Magical Girl Warrior

The intersection of Magical Girl with Super Heroine, and what happens when you combine Magic Knight with Frills of Justice.

The extended growth-to-maturity metaphor Magical Girl archetype can mean a variety of things; some do more than use their powers to improve or complicate their lives. Some go out and battle Dramatic Evil, usually with a lot of mystic power and weird outfits (usually a glammed-up Mini Dress Of Power) and called attacks, and very prone to Kicking Ass in All Her Finery.

The origins of this trope as a genre date to early manga, with Princess Knight generally regarded as the modern Ur-Example of the genres most basic defining trait: a cute and perky female heroine defeating bad guys and engaging in magical adventures. Most series that followed it, however, focused on the magical part and avoided fighting, creating the more whimsical Magical Girl sister-genre.

In the early '70s, however, Go Nagai created the groundbreaking Cutey Honey, and in doing so threw the Slice of Life plot of your typical Magical Girl series out the window. A parody of different Henshin Hero series note , this series codified many of the tropes associated with the Magical Girl Warrior genre to come: giving the heroine the ability to transform into a powerful alter ego activated with a magical phrase and/or a Transformation Trinket, an armory of weapons and abilities to use in battle, an evil organization to fight against, and a heroic introduction. In a notable example of an Unbuilt Trope, however, the show is about a Robot Girl and all of her power relied on technology instead of magic.

The genre gained the remainder of its defining characteristics with Naoko Takeuchi's series Codename: Sailor V and its More Popular Spin Off/Sequel Sailor Moon, which took all these elements and blended them with classic Magical Girl tropes and some Super Sentai characteristics like a team of different heroines with balanced abilities and personalities. The result was a series simultaneously aimed toward and empowering to girls with large amounts of character building and storyline that still gave focus to the battles and allowed for fanservice. A virtually-unheard-of combination at that time, the series quickly attracted a rabid fanbase with a ridiculously-wide demographic. While many early anime and manga of the genre which followed were accused of being (and often were, at the start) rip-offs of Sailor Moon trying to repeat its success by copying the formula, eventually they evolved into unique works and a novel hybrid genre.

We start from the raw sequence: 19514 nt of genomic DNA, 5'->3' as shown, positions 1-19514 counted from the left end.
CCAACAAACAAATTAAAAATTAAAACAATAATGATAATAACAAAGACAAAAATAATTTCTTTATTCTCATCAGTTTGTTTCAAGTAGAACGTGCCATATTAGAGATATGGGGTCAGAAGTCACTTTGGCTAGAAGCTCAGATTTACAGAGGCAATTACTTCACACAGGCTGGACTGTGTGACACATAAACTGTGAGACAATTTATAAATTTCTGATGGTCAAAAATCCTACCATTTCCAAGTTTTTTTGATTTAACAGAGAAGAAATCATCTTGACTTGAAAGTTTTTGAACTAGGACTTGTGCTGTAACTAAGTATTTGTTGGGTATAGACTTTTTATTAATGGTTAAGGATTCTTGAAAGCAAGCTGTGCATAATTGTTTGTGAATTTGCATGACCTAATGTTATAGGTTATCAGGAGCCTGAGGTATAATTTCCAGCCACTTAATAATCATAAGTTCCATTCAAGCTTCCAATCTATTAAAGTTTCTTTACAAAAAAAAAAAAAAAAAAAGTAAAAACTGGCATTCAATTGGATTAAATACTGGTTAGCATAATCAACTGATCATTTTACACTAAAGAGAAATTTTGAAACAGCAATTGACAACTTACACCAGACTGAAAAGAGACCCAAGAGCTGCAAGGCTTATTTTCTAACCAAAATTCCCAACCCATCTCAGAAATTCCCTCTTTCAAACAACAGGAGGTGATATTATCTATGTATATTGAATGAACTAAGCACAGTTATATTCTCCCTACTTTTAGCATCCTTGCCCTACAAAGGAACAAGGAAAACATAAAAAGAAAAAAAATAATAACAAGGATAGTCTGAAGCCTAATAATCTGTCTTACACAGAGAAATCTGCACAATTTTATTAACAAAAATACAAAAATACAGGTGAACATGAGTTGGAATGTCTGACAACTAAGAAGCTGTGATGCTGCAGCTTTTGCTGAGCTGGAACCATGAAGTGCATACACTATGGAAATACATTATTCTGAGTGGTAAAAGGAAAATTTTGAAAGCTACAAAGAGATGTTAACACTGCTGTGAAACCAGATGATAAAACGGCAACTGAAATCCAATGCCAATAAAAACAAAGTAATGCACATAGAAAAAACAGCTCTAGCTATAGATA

The action-oriented Magical Girl Warriors have the extra bonus of being marketed to male demographics, so they can be very lucrative; in this case, they often resemble Distaff Counterparts of Japanese superheroes, particularly Sentai and other Henshin Hero characters. This contributed significantly to the associated franchises being exported to the West. Due to sharing many of the typical teenage-superhero tropes, these characters ended up being much more representative of the Magical Girl genre outside Japan, as opposed to, for example, Cute Witches.